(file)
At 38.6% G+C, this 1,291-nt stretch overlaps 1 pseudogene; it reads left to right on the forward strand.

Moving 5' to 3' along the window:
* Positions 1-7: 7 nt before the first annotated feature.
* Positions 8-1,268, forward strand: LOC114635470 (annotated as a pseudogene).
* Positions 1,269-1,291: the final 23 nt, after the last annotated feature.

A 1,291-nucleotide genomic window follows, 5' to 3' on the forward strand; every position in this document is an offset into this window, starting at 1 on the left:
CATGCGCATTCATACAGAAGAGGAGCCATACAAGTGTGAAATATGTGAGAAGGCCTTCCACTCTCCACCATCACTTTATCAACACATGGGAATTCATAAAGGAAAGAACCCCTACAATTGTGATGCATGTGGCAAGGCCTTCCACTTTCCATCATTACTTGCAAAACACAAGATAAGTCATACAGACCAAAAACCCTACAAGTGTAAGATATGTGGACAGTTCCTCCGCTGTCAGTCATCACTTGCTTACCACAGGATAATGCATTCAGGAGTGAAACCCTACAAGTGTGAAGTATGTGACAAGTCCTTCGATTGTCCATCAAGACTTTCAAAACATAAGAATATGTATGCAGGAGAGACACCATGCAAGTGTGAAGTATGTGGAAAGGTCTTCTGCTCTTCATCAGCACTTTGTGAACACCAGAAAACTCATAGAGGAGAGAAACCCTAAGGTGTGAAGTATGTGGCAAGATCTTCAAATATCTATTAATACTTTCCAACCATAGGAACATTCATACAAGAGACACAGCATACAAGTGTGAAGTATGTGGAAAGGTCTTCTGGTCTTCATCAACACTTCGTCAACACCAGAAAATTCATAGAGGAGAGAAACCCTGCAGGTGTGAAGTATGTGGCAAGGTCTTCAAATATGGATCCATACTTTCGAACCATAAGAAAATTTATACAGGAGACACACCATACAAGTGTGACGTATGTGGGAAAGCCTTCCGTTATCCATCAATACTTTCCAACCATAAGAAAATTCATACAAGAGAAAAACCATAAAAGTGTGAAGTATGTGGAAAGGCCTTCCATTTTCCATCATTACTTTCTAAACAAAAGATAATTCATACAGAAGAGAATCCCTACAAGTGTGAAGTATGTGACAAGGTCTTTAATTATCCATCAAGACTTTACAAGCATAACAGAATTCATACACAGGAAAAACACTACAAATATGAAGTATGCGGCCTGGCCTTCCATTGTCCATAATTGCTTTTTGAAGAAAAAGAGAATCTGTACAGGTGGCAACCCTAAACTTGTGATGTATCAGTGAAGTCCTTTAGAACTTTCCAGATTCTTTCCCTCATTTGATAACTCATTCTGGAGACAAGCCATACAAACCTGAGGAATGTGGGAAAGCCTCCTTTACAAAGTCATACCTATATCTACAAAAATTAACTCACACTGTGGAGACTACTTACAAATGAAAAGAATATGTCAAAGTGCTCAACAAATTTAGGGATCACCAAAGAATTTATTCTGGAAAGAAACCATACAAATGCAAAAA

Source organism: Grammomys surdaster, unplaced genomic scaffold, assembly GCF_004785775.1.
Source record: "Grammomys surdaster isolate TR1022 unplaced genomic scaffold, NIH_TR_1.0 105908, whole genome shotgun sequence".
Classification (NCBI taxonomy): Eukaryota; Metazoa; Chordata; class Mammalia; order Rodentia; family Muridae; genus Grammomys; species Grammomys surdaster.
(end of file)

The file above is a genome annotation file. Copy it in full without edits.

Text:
At 38.6% G+C, this 1,291-nt stretch overlaps 1 pseudogene; it reads left to right on the forward strand.

Moving 5' to 3' along the window:
* Positions 1-7: 7 nt before the first annotated feature.
* Positions 8-1,268, forward strand: LOC114635470 (annotated as a pseudogene).
* Positions 1,269-1,291: the final 23 nt, after the last annotated feature.

A 1,291-nucleotide genomic window follows, 5' to 3' on the forward strand; every position in this document is an offset into this window, starting at 1 on the left:
CATGCGCATTCATACAGAAGAGGAGCCATACAAGTGTGAAATATGTGAGAAGGCCTTCCACTCTCCACCATCACTTTATCAACACATGGGAATTCATAAAGGAAAGAACCCCTACAATTGTGATGCATGTGGCAAGGCCTTCCACTTTCCATCATTACTTGCAAAACACAAGATAAGTCATACAGACCAAAAACCCTACAAGTGTAAGATATGTGGACAGTTCCTCCGCTGTCAGTCATCACTTGCTTACCACAGGATAATGCATTCAGGAGTGAAACCCTACAAGTGTGAAGTATGTGACAAGTCCTTCGATTGTCCATCAAGACTTTCAAAACATAAGAATATGTATGCAGGAGAGACACCATGCAAGTGTGAAGTATGTGGAAAGGTCTTCTGCTCTTCATCAGCACTTTGTGAACACCAGAAAACTCATAGAGGAGAGAAACCCTAAGGTGTGAAGTATGTGGCAAGATCTTCAAATATCTATTAATACTTTCCAACCATAGGAACATTCATACAAGAGACACAGCATACAAGTGTGAAGTATGTGGAAAGGTCTTCTGGTCTTCATCAACACTTCGTCAACACCAGAAAATTCATAGAGGAGAGAAACCCTGCAGGTGTGAAGTATGTGGCAAGGTCTTCAAATATGGATCCATACTTTCGAACCATAAGAAAATTTATACAGGAGACACACCATACAAGTGTGACGTATGTGGGAAAGCCTTCCGTTATCCATCAATACTTTCCAACCATAAGAAAATTCATACAAGAGAAAAACCATAAAAGTGTGAAGTATGTGGAAAGGCCTTCCATTTTCCATCATTACTTTCTAAACAAAAGATAATTCATACAGAAGAGAATCCCTACAAGTGTGAAGTATGTGACAAGGTCTTTAATTATCCATCAAGACTTTACAAGCATAACAGAATTCATACACAGGAAAAACACTACAAATATGAAGTATGCGGCCTGGCCTTCCATTGTCCATAATTGCTTTTTGAAGAAAAAGAGAATCTGTACAGGTGGCAACCCTAAACTTGTGATGTATCAGTGAAGTCCTTTAGAACTTTCCAGATTCTTTCCCTCATTTGATAACTCATTCTGGAGACAAGCCATACAAACCTGAGGAATGTGGGAAAGCCTCCTTTACAAAGTCATACCTATATCTACAAAAATTAACTCACACTGTGGAGACTACTTACAAATGAAAAGAATATGTCAAAGTGCTCAACAAATTTAGGGATCACCAAAGAATTTATTCTGGAAAGAAACCATACAAATGCAAAAA

Source organism: Grammomys surdaster, unplaced genomic scaffold, assembly GCF_004785775.1.
Source record: "Grammomys surdaster isolate TR1022 unplaced genomic scaffold, NIH_TR_1.0 105908, whole genome shotgun sequence".
Classification (NCBI taxonomy): Eukaryota; Metazoa; Chordata; class Mammalia; order Rodentia; family Muridae; genus Grammomys; species Grammomys surdaster.